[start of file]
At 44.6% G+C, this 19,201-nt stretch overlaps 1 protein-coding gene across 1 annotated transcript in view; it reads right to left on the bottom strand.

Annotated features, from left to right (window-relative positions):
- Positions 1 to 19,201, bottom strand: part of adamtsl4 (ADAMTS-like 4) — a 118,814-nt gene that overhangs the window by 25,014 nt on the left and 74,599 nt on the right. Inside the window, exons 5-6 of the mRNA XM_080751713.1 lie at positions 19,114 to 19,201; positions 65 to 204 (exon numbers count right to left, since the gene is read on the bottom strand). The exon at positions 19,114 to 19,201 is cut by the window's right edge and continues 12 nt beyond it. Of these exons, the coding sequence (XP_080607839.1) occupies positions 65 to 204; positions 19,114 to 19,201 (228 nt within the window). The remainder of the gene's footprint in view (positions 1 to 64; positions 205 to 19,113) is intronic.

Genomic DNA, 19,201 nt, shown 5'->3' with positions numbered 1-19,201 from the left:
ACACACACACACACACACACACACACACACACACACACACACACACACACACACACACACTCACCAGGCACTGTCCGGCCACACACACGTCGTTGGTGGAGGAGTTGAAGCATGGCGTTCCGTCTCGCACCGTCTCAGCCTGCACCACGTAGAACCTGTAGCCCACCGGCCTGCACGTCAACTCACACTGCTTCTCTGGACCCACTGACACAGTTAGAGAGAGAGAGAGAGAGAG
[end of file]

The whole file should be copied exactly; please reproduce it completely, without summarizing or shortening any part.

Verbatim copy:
At 44.6% G+C, this 19,201-nt stretch overlaps 1 protein-coding gene across 1 annotated transcript in view; it reads right to left on the bottom strand.

Annotated features, from left to right (window-relative positions):
- Positions 1 to 19,201, bottom strand: part of adamtsl4 (ADAMTS-like 4) — a 118,814-nt gene that overhangs the window by 25,014 nt on the left and 74,599 nt on the right. Inside the window, exons 5-6 of the mRNA XM_080751713.1 lie at positions 19,114 to 19,201; positions 65 to 204 (exon numbers count right to left, since the gene is read on the bottom strand). The exon at positions 19,114 to 19,201 is cut by the window's right edge and continues 12 nt beyond it. Of these exons, the coding sequence (XP_080607839.1) occupies positions 65 to 204; positions 19,114 to 19,201 (228 nt within the window). The remainder of the gene's footprint in view (positions 1 to 64; positions 205 to 19,113) is intronic.

Genomic DNA, 19,201 nt, shown 5'->3' with positions numbered 1-19,201 from the left:
ACACACACACACACACACACACACACACACACACACACACACACACACACACACACACACTCACCAGGCACTGTCCGGCCACACACACGTCGTTGGTGGAGGAGTTGAAGCATGGCGTTCCGTCTCGCACCGTCTCAGCCTGCACCACGTAGAACCTGTAGCCCACCGGCCTGCACGTCAACTCACACTGCTTCTCTGGACCCACTGACACAGTTAGAGAGAGAGAGAGAGAGAG